Wendy Gutierrez

2022-01-26

calculating 2 constants in a function

$M=\{f\in C[0,2\pi ],{\int}_{0}^{2\pi}f\left(x\right)\mathrm{sin}x,dx=\pi ,{\int}_{0}^{2\pi}f\left(x\right)\mathrm{sin}2x,dx=2\pi \}$

$a,b\in \mathbb{R},g\in M,g\left(x\right)=a\mathrm{sin}x+b\mathrm{sin}2x,x\in [0,2\pi ]$

Ive

Ive

basgrwthej

Beginner2022-01-27Added 13 answers

The overall pattern is

$\int}_{0}^{2\pi}\mathrm{sin}\left(mx\right)\mathrm{sin}\left(nx\right)dx=\pi {\delta}_{mn$

where$\delta}_{mn$ is 1 when m=n and 0 otherwise.

The average value of$\mathrm{sin}}^{2}\text{}\text{is}\text{}\frac{1}{2$ and sines with different periods are orthogonal over a common period. You can prove the the first from $\mathrm{sin}}^{2}x=\frac{12}{-}\frac{12}{\mathrm{cos}\left(2x\right)$ The $\mathrm{cos}\left(2x\right)$ integrates away. You can prove the first by using the function product identities, which gets you a sum of sine waves that integrate to zero as well. The same thing works for cosines.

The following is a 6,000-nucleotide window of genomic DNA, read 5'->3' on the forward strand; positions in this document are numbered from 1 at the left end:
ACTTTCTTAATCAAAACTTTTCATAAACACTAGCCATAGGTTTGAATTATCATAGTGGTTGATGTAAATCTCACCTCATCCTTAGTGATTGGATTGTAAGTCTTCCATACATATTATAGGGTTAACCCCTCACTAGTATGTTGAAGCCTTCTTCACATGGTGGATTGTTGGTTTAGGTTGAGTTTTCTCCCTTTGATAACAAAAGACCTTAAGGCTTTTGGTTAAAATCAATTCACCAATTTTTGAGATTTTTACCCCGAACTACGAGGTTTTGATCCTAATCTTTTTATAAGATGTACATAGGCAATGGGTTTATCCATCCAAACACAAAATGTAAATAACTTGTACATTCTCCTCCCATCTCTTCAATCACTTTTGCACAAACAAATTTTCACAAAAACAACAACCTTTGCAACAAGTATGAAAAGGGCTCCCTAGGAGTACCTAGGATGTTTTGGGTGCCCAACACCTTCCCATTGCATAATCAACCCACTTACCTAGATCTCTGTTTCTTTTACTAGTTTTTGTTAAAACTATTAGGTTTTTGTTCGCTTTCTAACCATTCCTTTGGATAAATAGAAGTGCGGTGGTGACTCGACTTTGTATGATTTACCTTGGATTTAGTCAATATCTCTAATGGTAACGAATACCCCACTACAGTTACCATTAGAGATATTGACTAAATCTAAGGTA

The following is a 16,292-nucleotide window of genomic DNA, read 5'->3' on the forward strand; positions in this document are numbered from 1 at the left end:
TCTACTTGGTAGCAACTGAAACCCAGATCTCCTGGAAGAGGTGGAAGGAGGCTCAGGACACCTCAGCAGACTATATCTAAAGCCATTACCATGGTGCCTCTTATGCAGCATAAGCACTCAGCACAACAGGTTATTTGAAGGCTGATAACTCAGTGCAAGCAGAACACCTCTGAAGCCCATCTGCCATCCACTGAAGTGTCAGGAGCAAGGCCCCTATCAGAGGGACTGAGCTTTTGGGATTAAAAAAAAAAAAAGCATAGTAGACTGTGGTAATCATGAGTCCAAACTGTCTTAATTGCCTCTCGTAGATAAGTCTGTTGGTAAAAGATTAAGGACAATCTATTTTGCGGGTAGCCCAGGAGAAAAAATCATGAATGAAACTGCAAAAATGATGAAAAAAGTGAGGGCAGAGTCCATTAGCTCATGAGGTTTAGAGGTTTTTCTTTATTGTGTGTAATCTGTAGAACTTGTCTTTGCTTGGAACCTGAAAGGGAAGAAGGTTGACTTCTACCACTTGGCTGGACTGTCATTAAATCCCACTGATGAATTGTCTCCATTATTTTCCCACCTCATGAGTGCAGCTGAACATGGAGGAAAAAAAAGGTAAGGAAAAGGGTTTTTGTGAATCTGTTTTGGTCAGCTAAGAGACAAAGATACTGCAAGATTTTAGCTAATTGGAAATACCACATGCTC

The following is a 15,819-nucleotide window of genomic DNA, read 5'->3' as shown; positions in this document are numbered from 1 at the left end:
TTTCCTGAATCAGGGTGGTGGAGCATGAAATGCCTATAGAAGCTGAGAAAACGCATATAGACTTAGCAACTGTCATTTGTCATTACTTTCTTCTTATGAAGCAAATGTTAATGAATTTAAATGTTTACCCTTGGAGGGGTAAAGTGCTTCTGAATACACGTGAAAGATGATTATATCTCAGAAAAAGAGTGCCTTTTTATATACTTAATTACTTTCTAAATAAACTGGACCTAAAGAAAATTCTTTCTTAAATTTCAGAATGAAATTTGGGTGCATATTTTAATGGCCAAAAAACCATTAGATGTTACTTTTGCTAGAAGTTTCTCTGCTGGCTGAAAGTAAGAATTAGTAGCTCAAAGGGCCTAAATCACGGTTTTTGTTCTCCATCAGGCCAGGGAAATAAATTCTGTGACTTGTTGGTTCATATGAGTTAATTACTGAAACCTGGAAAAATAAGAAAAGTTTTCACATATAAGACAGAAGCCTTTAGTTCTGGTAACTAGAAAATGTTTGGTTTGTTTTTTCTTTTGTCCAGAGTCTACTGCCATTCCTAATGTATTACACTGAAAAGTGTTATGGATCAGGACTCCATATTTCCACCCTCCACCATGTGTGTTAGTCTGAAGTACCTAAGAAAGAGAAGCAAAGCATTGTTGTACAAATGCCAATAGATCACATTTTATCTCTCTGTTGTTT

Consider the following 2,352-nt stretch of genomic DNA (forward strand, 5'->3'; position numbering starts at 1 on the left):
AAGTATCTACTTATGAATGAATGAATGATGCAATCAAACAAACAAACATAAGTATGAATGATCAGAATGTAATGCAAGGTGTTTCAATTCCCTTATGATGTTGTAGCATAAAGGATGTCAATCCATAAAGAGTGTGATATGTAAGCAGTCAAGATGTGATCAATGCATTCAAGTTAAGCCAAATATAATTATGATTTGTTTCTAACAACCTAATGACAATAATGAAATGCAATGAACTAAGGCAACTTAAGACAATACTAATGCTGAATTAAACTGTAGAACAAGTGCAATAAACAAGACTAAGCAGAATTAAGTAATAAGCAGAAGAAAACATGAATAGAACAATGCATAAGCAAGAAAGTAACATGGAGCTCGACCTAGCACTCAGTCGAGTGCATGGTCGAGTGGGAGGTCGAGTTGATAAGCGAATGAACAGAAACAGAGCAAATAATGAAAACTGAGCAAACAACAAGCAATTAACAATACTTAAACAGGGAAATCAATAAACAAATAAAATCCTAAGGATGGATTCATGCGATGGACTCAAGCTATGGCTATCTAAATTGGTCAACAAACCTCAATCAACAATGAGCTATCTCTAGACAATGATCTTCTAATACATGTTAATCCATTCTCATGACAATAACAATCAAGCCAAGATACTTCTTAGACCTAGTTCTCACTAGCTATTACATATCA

This works because the sines and cosines form an orthogonal basis for the$2\pi$ periodic functions and you are effectively expanding a function in that basis.

where

The average value of

This works because the sines and cosines form an orthogonal basis for the